Nunavut Post

Wednesday, February 8, 2023

Arctic Inspiration Prize gives $3 million to 8 grantees

Nunavut

Key takeaways: 

  • It’s the second year AIP has granted $3 million in a row.
  • Members of the Indigenous Community Safety Partner Program respond upon hearing they won a $500,000 Arctic Inspiration Prize for their Indigenous-led activity, certification, and mentorship program prepared to support Yukon First Nations in managing the root reasons of inter-generational trauma and violence and vulnerability.

Recipients awarded $3 million: 

Almost $3 million was rewarded to eight associations across the North as part of the 10th yearly Arctic Inspiration Prize.

The prizes, broadcast Friday evening on CBC and APTN, are Canada’s most prominent annual prizes. It delivers seed grants to new and creative projects that improve the North’s lives.

Artist Laakkuluk Williamson Bathory and singer William Greenland hosted the virtual ceremony from opposing flanks of the nation — she was in Iqaluit, and he was in B.C. — but that didn’t stop the ritual from having an intimate and celebratory feeling.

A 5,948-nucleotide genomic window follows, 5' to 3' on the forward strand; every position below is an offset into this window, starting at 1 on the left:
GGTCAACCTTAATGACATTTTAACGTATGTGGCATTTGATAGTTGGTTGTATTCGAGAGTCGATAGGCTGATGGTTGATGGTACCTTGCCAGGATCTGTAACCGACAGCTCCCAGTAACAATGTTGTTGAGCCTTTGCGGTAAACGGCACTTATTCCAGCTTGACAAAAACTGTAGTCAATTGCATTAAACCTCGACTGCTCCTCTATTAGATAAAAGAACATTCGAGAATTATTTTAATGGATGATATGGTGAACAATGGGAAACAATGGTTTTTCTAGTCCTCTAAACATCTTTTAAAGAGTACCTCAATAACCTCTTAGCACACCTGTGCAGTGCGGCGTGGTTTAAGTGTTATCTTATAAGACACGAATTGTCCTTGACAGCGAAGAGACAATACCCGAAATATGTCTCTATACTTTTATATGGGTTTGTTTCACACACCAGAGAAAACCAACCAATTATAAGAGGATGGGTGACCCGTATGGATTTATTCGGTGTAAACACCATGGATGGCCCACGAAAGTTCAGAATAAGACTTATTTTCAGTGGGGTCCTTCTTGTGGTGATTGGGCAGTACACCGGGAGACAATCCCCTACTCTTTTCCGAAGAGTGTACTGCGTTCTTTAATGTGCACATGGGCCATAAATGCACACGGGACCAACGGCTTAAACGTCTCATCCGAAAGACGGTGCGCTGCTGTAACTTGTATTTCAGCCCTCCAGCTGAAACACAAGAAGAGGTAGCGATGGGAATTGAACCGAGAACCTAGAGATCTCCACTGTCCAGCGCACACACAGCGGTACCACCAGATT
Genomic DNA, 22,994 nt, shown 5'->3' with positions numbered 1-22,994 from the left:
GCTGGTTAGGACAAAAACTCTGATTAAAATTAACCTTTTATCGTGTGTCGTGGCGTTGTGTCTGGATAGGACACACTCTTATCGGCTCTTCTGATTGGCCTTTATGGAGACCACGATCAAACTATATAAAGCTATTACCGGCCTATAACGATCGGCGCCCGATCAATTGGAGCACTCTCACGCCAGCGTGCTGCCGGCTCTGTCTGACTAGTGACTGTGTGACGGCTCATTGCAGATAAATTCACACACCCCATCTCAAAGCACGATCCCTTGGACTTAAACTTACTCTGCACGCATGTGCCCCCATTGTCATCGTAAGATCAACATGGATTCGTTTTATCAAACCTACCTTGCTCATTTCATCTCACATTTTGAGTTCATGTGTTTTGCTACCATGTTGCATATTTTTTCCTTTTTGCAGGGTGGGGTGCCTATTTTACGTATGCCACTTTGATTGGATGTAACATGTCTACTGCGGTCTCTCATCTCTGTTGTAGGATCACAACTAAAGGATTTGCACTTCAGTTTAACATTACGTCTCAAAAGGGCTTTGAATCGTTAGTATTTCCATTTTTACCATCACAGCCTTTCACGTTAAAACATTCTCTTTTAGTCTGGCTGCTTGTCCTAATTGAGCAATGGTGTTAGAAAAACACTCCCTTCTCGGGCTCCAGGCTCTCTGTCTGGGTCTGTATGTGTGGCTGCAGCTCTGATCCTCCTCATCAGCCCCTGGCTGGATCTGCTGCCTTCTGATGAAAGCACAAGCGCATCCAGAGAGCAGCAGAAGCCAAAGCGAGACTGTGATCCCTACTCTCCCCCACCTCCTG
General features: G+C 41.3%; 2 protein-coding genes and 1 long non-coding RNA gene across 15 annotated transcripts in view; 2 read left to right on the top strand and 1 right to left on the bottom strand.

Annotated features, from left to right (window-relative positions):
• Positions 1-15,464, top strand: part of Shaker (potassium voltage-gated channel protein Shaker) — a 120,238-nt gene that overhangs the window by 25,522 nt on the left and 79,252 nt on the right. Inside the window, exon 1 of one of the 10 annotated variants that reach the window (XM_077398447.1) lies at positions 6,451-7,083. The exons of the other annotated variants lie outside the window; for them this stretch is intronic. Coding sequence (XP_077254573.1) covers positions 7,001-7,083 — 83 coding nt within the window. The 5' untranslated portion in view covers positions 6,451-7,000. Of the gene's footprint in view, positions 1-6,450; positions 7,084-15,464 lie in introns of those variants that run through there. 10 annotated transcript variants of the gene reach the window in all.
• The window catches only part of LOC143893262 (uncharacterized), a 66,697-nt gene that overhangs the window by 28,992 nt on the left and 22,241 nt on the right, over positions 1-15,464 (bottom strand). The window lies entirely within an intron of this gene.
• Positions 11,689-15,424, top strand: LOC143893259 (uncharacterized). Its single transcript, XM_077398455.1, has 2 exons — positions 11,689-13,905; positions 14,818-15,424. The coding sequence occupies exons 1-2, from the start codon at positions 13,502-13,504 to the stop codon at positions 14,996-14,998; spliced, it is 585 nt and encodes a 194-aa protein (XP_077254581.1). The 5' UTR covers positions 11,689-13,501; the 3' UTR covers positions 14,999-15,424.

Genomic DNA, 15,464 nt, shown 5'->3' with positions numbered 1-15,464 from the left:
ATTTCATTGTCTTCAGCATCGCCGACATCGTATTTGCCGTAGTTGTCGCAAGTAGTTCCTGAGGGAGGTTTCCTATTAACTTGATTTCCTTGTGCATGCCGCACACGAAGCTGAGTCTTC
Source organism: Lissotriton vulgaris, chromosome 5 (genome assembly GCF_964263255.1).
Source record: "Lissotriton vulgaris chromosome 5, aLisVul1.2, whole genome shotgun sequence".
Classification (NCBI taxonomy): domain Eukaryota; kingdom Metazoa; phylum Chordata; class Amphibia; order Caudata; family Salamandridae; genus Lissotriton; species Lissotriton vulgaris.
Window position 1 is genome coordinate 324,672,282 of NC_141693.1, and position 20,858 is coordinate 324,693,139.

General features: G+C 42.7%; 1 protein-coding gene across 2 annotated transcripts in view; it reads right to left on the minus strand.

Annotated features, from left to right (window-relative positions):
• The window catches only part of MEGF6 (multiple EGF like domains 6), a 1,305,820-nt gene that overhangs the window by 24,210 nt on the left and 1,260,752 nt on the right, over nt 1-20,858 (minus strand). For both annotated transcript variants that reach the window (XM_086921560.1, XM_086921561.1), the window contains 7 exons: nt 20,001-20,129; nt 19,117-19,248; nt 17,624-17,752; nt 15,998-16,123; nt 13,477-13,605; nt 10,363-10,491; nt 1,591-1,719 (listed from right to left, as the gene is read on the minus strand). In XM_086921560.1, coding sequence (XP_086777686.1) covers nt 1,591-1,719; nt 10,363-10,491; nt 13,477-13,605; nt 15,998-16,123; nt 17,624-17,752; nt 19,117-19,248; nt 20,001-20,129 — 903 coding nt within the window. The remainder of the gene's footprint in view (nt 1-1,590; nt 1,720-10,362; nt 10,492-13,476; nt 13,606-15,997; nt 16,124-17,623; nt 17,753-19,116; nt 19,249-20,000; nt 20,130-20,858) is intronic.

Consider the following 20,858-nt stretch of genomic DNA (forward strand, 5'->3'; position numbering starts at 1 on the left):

Ilagiitigut anngiangijaqatigiinnirq ilurqusivuttigut was rewarded the $1 million grand award for constructing a 32-bed facility in Kuujjuaq, Nunavik, in northern Quebec.

Also read: Penalties imposed against those implicated with Russian-controlled aircraft grounded in Yellowknife

$8 million given to 8 recipients

This will help households who are heeding an addiction recovery program together. 

The project seeks to incorporate best practices in addiction with Inuit traditional knowledge, values, and culture by getting together Elders, addiction advisors, hunters, scholars, and society members to handle the root reasons of addiction, including intergenerational trauma.

“We’re very thankful that we’re remembered,” expressed George Kauki, co-team leader, adding it was the third year in a row the task was set for the grand prize. “We’re happy our determination paid off.”

“It’s excellent news for the province and Inuit people,” added Sarah May, also a co-team captain. “It’s proceeding to provide a lot of hope for the province, for individuals who are seeking support and knowing that there’s a place that they can go to and get help.”

Source – cbc.ca

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